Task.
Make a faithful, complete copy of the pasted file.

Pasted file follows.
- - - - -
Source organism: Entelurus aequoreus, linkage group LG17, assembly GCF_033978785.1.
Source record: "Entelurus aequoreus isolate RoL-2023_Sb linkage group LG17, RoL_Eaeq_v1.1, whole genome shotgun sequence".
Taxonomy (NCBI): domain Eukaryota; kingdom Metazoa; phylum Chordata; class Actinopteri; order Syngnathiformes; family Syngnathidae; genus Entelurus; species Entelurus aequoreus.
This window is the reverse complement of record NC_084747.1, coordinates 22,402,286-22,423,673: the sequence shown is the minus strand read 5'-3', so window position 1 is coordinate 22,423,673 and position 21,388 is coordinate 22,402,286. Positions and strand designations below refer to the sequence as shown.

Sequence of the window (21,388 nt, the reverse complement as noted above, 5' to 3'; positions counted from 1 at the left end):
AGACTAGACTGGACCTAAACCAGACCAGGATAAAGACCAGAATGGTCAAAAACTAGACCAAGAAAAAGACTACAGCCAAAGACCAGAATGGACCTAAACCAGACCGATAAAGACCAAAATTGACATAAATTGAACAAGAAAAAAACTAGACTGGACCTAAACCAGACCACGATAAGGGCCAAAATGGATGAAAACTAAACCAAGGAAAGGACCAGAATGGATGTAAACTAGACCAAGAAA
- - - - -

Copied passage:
Source organism: Entelurus aequoreus, linkage group LG17, assembly GCF_033978785.1.
Source record: "Entelurus aequoreus isolate RoL-2023_Sb linkage group LG17, RoL_Eaeq_v1.1, whole genome shotgun sequence".
Taxonomy (NCBI): domain Eukaryota; kingdom Metazoa; phylum Chordata; class Actinopteri; order Syngnathiformes; family Syngnathidae; genus Entelurus; species Entelurus aequoreus.
This window is the reverse complement of record NC_084747.1, coordinates 22,402,286-22,423,673: the sequence shown is the minus strand read 5'-3', so window position 1 is coordinate 22,423,673 and position 21,388 is coordinate 22,402,286. Positions and strand designations below refer to the sequence as shown.

Sequence of the window (21,388 nt, the reverse complement as noted above, 5' to 3'; positions counted from 1 at the left end):
AGACTAGACTGGACCTAAACCAGACCAGGATAAAGACCAGAATGGTCAAAAACTAGACCAAGAAAAAGACTACAGCCAAAGACCAGAATGGACCTAAACCAGACCGATAAAGACCAAAATTGACATAAATTGAACAAGAAAAAAACTAGACTGGACCTAAACCAGACCACGATAAGGGCCAAAATGGATGAAAACTAAACCAAGGAAAGGACCAGAATGGATGTAAACTAGACCAAGAAA